The wealthy Manhattan real-estate agent who was hit by a shopping cart that police say was dropped four stories by two 12-year-olds as she was buying Halloween candy for underprivileged children will "in the best of cases" be in rehabilitation for months, her husband told the New York Post.
Marion Salmon Hedges has been in a medically-induced coma after she was struck in the head by the falling cart on Sunday while walking outside a Target store with her 13-year-old son in East Harlem, the paper reported.
Her husband, Michael Hedges, told the Post on Tuesday that his family "is going through a very difficult time."
"It's still too early to tell with neurological issues," he told the newspaper. "Every year on Halloween, 1,000 kids come to our block from less-privileged neighborhoods and we spend $500 to $600 on candy for them and that's what she was doing -- buying candy for those kids to do something nice for the community."
Gaurav Patel, a doctor who witnessed the incident, performed CPR on Hedges, who was later transported to Harlem Hospital where she remains.
"We heard a little boy just screaming," Patel's wife, Susan Mahoney, told the newspaper. "Guarav said she was [in cardiac arrest] for about a minute. He did chest compressions, and she became responsive."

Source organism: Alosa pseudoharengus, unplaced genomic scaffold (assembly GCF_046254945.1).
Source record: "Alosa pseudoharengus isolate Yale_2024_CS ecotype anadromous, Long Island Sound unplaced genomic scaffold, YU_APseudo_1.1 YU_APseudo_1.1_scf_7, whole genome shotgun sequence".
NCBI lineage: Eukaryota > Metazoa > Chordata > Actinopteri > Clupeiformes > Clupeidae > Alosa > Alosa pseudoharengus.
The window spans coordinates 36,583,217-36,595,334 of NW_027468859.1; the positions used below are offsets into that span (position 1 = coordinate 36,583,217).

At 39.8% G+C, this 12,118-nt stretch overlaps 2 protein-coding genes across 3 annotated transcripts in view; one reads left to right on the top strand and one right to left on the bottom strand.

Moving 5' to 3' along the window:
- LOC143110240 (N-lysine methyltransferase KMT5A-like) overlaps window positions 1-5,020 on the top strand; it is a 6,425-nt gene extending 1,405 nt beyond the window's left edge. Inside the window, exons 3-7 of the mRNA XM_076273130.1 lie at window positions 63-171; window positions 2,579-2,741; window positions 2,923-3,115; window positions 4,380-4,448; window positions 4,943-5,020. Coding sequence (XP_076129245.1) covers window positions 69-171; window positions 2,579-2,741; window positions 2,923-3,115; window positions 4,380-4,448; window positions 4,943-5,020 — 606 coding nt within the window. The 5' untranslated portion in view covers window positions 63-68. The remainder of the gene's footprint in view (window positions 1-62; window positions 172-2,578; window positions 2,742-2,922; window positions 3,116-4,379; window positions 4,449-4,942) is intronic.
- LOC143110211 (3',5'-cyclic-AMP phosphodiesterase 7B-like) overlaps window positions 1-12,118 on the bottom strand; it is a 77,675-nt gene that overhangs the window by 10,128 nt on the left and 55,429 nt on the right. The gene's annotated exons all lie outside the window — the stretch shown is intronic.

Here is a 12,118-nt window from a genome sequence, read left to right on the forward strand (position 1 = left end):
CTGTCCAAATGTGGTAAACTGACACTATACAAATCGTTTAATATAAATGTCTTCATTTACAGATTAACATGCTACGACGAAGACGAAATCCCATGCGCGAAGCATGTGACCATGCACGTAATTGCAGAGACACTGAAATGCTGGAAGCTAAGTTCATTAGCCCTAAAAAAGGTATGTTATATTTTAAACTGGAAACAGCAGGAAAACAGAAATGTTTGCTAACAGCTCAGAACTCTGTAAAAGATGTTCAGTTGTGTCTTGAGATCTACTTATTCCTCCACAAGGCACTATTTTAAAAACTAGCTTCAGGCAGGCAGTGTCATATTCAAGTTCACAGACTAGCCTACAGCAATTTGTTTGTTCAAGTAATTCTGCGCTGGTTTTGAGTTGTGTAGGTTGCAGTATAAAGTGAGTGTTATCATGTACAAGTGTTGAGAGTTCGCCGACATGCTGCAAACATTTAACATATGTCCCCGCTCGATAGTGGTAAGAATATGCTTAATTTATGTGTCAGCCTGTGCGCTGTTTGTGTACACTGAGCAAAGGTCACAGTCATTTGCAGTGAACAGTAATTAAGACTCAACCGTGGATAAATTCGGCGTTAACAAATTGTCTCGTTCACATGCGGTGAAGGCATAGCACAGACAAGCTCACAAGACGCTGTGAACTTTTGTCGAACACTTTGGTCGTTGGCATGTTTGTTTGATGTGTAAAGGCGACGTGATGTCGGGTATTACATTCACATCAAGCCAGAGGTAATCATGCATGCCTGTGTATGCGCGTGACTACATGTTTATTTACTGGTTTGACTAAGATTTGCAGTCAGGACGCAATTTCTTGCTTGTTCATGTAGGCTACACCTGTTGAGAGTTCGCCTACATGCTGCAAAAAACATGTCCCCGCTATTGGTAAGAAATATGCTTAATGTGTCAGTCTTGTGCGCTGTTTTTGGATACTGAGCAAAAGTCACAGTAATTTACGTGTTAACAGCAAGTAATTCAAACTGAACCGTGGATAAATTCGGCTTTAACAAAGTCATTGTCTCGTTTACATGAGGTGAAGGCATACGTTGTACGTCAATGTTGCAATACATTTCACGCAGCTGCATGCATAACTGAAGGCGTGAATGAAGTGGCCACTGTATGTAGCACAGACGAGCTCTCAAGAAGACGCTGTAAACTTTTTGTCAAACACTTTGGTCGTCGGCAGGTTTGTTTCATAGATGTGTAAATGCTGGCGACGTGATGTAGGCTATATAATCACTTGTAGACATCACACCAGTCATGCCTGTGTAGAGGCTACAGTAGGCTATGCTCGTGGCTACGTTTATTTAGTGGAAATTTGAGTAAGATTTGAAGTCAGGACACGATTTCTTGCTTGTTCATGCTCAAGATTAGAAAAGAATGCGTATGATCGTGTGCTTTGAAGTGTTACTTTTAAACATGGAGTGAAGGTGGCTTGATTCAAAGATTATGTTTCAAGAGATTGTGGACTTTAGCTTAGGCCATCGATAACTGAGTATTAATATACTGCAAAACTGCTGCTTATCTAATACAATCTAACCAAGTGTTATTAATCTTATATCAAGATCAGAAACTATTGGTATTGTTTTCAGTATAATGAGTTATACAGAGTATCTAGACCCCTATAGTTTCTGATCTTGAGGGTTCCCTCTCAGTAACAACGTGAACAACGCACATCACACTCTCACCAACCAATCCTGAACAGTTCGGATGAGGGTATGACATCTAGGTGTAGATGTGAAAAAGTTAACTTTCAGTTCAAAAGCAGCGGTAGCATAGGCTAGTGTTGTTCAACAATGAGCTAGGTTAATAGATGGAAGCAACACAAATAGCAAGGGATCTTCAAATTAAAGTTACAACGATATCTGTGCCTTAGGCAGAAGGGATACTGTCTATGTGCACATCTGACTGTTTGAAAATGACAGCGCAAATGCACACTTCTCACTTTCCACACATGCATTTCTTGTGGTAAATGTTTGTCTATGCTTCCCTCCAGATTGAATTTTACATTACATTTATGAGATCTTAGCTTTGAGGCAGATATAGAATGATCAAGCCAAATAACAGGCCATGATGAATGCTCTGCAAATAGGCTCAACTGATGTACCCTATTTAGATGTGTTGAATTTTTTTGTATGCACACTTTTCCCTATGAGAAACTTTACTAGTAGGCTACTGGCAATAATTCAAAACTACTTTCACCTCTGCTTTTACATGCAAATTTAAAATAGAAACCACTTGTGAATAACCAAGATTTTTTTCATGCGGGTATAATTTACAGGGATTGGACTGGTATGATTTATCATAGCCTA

The two young suspects were telling jokes and laughing with each other after they were taken into custody, police sources told the newspaper.
"They were just doing it for fun," one law enforcement source said of the alleged crime.
The suspects were reportedly charged in Family Court with assault as juveniles.
The victim's father-in-law, Michael Hedges, said prosecutors should "throw the book" at the two boys.
Hedges, a 47-year-old mother of two, works for Prudential Douglas Elliman. The New York Daily News reports that she is a volunteer at the Stanley M. Isaacs Neighborhood Center and also very active in her church.
Dottie Herman, president and CEO of Prudential Douglas Elliman, said in a statement that "Our thoughts and prayers are with Marion and her family as we wish her a full and speedy recovery."
The Associated Press contributed to this report.